Pigs and cabbages have long been farmed in French-speaking Switzerland, and both are staples of the winter diet. Many traditional dishes combine pork and cabbage, including several fresh and cured sausages.
Until a few years ago, two professional butchers and a boucher de campagne (a farmer who goes from house to house in the village to help families butcher their pigs for home consumption) were working in Château-d’Oex. They are the only remaining producers of Chantzet, a boudin (blood sausage) made from cabbage and pork. The ingredients are simple and natural: pork (mainly neck, fat and rind), fresh cabbage, two liters of fresh blood and spices. Only the pork rind is boiled in advance, without salt, and then vacuum-packed, not frozen. All the meat comes from the local slaughterhouse and is cut into quite large pieces.
White cabbage is grown locally and is used in many traditional recipes like soupe au choux (cabbage soup). The sausage is seasoned with nutmeg, marjoram, salt and pepper. The meat and cabbage are chopped and then mixed by hand with the blood and seasonings. A small press is used to fill natural casings with the mixture. The casings are stored dry, under salt, and rinsed in warm water before being filled. The casing must be beef or pork, and the Chantzet must be hand-tied using natural string, not synthetic. The sausage is formed into four or five rings, which give the Chantzet its typical U shape, and then laid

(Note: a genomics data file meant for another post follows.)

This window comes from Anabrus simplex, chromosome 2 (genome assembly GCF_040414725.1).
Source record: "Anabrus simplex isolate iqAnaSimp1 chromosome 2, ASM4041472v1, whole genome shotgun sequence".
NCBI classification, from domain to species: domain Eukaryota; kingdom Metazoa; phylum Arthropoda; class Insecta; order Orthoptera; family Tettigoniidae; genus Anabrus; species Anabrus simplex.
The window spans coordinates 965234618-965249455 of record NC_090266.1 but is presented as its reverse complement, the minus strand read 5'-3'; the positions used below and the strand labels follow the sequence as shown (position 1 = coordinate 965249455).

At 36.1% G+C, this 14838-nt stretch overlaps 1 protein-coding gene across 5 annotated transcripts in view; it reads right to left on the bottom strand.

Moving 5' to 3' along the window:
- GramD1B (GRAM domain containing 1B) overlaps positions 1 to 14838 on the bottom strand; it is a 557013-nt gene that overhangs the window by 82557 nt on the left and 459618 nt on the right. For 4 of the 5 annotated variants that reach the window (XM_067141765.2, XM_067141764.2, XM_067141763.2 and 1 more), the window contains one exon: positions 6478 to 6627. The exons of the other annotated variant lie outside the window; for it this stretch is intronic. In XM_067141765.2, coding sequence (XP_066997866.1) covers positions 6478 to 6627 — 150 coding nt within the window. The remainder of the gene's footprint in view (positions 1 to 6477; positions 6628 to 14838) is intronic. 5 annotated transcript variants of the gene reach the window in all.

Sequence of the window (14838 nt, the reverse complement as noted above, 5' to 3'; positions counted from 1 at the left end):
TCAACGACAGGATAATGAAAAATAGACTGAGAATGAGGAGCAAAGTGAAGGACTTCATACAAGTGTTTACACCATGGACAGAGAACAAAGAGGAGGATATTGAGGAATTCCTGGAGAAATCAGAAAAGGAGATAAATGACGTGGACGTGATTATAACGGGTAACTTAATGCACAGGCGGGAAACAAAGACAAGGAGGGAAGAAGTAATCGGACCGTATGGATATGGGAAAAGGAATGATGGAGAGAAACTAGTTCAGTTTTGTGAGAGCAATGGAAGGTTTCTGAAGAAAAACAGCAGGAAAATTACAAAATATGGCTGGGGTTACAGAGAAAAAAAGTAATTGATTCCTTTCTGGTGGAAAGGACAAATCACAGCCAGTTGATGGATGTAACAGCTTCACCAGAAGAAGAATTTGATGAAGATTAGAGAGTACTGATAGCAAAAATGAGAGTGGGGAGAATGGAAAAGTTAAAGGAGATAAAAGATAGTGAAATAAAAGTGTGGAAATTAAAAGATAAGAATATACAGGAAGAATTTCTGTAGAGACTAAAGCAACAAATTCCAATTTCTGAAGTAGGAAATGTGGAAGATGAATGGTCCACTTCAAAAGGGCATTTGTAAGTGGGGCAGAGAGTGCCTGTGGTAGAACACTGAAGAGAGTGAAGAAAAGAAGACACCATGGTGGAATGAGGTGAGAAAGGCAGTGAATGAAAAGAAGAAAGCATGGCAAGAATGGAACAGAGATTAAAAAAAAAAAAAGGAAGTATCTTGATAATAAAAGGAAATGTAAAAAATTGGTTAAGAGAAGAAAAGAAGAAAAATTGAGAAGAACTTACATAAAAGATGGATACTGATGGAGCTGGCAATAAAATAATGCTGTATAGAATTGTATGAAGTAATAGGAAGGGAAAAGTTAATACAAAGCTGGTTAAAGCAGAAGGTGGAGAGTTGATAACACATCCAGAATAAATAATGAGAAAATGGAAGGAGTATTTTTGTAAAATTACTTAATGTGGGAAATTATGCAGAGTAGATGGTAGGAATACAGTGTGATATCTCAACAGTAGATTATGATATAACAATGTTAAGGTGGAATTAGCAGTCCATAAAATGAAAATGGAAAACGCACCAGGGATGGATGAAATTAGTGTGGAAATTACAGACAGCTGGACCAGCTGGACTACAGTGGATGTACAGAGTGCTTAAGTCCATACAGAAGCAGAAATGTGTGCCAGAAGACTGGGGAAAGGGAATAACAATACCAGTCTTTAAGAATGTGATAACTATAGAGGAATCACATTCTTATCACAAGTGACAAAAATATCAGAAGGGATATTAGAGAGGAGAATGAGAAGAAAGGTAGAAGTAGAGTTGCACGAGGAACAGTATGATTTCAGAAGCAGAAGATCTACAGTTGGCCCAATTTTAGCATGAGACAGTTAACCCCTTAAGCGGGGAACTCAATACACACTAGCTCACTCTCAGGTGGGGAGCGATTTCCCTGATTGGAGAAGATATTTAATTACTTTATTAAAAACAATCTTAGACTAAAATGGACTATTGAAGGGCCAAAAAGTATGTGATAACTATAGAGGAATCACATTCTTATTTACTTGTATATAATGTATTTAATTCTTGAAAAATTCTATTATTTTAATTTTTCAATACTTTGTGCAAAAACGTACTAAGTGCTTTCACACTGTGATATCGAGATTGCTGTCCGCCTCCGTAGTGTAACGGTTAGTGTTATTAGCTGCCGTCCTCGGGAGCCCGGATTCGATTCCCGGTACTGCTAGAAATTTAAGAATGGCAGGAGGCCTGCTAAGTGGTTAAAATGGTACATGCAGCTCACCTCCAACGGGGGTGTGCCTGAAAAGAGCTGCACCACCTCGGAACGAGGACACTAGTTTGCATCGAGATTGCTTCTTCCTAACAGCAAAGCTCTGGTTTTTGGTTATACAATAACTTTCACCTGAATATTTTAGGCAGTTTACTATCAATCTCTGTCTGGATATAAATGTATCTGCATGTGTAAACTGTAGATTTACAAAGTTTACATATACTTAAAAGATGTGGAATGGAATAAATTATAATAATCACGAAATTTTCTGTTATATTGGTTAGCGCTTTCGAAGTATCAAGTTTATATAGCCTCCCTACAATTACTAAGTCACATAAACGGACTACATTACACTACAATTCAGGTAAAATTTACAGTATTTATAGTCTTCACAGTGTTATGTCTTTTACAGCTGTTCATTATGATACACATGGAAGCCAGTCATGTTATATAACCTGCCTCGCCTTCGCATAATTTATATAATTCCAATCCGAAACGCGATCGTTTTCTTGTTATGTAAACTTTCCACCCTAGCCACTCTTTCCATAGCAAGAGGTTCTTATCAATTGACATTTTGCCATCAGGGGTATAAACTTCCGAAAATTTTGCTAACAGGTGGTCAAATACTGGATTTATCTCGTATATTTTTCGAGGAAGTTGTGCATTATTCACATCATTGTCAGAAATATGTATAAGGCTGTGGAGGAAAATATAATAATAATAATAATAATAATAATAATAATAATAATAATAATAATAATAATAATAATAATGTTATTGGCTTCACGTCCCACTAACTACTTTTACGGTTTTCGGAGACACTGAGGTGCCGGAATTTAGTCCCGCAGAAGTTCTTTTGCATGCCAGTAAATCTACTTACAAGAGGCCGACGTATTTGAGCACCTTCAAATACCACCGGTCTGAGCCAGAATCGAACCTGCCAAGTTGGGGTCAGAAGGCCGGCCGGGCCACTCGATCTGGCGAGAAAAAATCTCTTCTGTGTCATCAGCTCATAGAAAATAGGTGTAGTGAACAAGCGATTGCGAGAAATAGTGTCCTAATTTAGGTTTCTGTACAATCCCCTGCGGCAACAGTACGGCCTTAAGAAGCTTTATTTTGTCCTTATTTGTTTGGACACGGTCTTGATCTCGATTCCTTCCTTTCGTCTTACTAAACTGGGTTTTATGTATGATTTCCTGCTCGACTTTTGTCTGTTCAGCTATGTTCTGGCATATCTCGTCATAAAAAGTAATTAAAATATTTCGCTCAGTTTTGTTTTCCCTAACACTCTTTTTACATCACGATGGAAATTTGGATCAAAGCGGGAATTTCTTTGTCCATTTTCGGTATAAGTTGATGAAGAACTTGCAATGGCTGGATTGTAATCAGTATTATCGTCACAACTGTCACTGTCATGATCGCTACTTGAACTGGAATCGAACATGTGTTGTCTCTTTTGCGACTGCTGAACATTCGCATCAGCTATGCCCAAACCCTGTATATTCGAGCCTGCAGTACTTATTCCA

on a tray.
Chantzet must be consumed within a week or at the most 15 days, if vacuum-packed. The sausage is only occasionally smoked, and almost always cold- smoked. It is common to let it rest for a night in the refrigerator and sell it the next day.
Traditionally Chantzet is eaten boiled, on its own or paired with mashed potatoes or sautéed onions. The sausage has a dark garnet color, almost brown. The casing is easily cut, though the meat stays slightly attached to it. The meat is soft, with quite a coarse grain, and has a pleasantly balanced flavor with the pork and the seasonings, especially the marjoram, at the fore.
the boucher de campagne.
The Pays-d’Enhaut Chantzet Presidium has been set up in the Canton of Vaud, where two butchers have continued to make this fresh sausage according to the traditional recipe, using only local ingredients and processing them entirely by hand.
Pays d'Enhaut, Vaud canton
Presidium supported by
La Part-Dieu 193
1635 La Tour-de-Trême
tel. +41 269247881
tel. +41 269247881
Slow Food Presidium coordinator
tel. +41 796430743